Chipotle Accused Of Violating U.S. Labor Law On Union Organizing
(NEW YORK CITY) - The General Counsel of a U.S. Labor Agency has accused Chipotle Mexican Grill of violating U.S. Labor Law. The Mexican fast-casual restaurant chain is charged with allegedly firing an employee in New York in retaliation for complaining about workplace problems and trying to organize with a union.
The office of the General Counsel of the National Labor Relations Board (NLRB) filed the complaint on December 12th.
The Union involved, 32BJ Service Employees International Union (SEIU), which is trying to organize Workers at the restaurant chain, has received a copy of the complaint.
Because Chipotle’s restaurants are all owned by the corporation as a single employer, it is an easier target for Union Organizers than Fast-Food Giant McDonald’s, most of whose locations are owned and operated by franchisees.
Chipotle spokespeople did not provide an immediate response to requests for comment.
The NLRB’s General Counsel, Peter Robb, alleged in the complaint that a manager at a restaurant in Manhattan in May threatened to fire Employees if they engaged in Union Activities - even implying they might face physical violence - and promised promotions to other Workers who provided information about the organizing.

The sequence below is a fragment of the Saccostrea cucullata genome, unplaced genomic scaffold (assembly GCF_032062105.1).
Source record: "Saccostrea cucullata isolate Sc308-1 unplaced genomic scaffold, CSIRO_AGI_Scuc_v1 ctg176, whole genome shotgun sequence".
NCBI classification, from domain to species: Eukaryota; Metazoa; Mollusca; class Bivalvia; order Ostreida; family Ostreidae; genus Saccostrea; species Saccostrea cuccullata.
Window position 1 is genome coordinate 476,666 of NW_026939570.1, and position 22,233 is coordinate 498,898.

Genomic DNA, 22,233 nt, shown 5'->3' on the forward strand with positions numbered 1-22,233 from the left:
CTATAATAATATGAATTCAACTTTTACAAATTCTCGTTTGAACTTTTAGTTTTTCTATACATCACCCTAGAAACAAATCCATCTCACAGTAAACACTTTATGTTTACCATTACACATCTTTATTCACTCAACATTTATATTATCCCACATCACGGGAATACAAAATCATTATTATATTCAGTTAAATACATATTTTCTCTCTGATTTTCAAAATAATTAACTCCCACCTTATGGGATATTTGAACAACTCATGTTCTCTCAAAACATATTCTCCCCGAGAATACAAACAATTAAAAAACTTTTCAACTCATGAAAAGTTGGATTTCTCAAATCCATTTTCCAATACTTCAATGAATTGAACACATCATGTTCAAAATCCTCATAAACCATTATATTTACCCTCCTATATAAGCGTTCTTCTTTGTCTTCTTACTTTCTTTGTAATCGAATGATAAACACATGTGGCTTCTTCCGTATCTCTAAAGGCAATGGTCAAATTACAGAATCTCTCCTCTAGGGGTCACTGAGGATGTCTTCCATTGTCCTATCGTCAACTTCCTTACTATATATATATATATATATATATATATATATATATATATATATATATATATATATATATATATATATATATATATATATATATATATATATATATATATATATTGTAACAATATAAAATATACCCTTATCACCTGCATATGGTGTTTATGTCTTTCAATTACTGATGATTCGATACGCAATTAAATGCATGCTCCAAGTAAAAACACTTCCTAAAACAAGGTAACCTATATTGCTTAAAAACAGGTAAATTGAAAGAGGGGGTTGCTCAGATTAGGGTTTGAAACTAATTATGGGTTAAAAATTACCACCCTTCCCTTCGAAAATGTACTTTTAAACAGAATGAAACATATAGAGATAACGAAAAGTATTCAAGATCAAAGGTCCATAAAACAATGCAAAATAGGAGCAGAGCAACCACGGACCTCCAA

The complaint, which was filed with the NLRB, also alleges similar manager intimidation at another Manhattan store.
One Employee who complained about scheduling and other problems was fired.
The complaint asks that Chipotle reimburse the fired Employee for expenses incurred from work searches and for tax relief from any lump sum back pay awards.
The complaint seeks no other remedy.
The NLRB’s General Counsel operates independently from the NLRB and is responsible for investigating and prosecuting Unfair Labor Practices (ULPs).
Robb, who has been General Counsel since November 2017, was appointed by Republican President Donald Trump.
The parent of 32BJ SEIU is involved in the Fight for $15 and a Union, which has long sought to organize Workers at McDonald’s.
That effort suffered a setback of sorts last week when the full NLRB Board approved McDonald’s’ proposed settlement allowing the fast-food company to avoid a ruling on whether it is a “joint employer” of Franchise Workers and could be made to bargain with Unions.
While Fight for $15 and a Union said it would appeal, the decision suggests it may be a long road for Organizers if they are not able to target the parent corporation and must instead bargain with thousands of individual U.S. owners.
A hearing is set for March 2nd in New York City.
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